Morgan Bell
Morgan Bell
October 30, 2020

UNB’s Tim Hortons closes its doors

Entrance to the Student Union Building | Photo by Jules Keenan

The Student Union Building (SUB) has seen a major decrease in traffic with the majority of classes moving online, causing a decrease in food services offered at the SUB. 

Due to the lack of sales, the Tim Hortons has been forced to temporarily close. The franchise served its last coffee on October 15, but plans to reopen once in-person classes resume. 

“Whenever that might be, we will be looking forward to it,” said Vice-President Academic, George MacLean. 

MacLean expressed the hope that UNB had as the fall semester began, explaining that they opened Tim Hortons to give food services a trial run. The end results were not what MacLean wanted, as there were not enough customers to outweigh running costs. 

“It’s disappointing, because it’s another way that we’ve seen how the pandemic has affected our daily lives. Even our routine things like going to get coffee is no longer possible,” MacLean said, regretfully.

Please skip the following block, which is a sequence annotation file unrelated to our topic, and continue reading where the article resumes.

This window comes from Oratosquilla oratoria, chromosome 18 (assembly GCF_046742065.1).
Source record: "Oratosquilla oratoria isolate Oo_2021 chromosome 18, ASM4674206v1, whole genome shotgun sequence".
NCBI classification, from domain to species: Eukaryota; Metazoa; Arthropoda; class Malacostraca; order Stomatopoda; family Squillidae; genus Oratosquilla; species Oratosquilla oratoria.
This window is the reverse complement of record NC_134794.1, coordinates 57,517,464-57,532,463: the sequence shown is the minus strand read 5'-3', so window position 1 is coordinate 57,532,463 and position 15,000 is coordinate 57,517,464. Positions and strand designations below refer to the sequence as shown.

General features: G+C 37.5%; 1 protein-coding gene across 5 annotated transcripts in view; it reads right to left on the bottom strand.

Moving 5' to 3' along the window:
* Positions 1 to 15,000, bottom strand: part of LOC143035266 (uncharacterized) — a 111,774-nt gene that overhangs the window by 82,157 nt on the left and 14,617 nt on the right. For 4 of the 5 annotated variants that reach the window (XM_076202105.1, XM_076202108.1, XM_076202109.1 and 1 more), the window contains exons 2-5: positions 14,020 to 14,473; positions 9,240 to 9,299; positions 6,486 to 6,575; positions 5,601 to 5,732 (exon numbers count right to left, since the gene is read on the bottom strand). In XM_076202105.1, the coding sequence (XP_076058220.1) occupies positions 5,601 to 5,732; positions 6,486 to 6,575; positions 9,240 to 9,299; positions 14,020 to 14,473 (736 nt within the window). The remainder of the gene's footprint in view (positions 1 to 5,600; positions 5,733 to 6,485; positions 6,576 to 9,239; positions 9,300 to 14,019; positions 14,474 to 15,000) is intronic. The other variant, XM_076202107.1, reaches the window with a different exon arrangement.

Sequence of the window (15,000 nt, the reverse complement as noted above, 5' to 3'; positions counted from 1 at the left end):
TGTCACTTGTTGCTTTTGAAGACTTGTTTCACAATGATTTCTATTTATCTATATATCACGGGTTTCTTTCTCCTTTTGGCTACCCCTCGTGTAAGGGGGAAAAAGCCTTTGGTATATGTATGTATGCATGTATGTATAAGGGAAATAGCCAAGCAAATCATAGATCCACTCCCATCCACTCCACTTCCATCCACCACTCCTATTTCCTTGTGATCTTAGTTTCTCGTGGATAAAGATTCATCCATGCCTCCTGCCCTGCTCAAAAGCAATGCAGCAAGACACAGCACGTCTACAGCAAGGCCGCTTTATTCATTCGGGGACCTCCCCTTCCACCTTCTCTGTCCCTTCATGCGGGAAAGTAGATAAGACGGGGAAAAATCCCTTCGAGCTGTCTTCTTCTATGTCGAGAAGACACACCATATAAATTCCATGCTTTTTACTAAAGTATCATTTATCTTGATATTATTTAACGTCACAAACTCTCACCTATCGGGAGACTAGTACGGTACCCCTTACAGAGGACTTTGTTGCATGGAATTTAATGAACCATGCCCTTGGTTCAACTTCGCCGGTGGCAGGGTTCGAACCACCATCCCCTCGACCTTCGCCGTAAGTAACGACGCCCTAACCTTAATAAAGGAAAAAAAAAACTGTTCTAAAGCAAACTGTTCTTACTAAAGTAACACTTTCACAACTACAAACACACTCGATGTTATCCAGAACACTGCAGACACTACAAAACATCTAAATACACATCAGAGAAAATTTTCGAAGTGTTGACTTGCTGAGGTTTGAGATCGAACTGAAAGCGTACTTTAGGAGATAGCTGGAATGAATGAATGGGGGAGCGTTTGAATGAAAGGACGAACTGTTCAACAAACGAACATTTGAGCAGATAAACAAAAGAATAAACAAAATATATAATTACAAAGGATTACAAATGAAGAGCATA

The university has been getting daily reports from Sodexo, the company that operates the franchise, on how the customer base has not been high enough to cover costs. The agreement they have states that UNB will cover the remaining cost for Sodexo if no profit is being made for their company.  

Ultimately, the university has been losing money by keeping Tim Hortons open, which was the biggest reason for the decision to temporarily close the franchise.

“If you’ve ever seen the lineup at say nine o’clock to ten o’clock, you would see dozens and dozens and even hundreds of people going through. We’re having days now where it is only a handful of people, maybe 20 at most,” Maclean said, illustrating the drastic changes due to the pandemic.  

As the Tim Hortons workers are Sodexo employees, it is the responsibility of Sodexo to find them new assignments. MacLean feels the employees are very understanding, but he’s sad to see them go.  

“They knew it was probably a matter of time before we had to close down – I think they were really appreciative of the people who did come…” MacLean said. “These are our colleagues; we care about them. Our day has a little bit of a boost and is brighter when we see their faces behind the counter.” 

 


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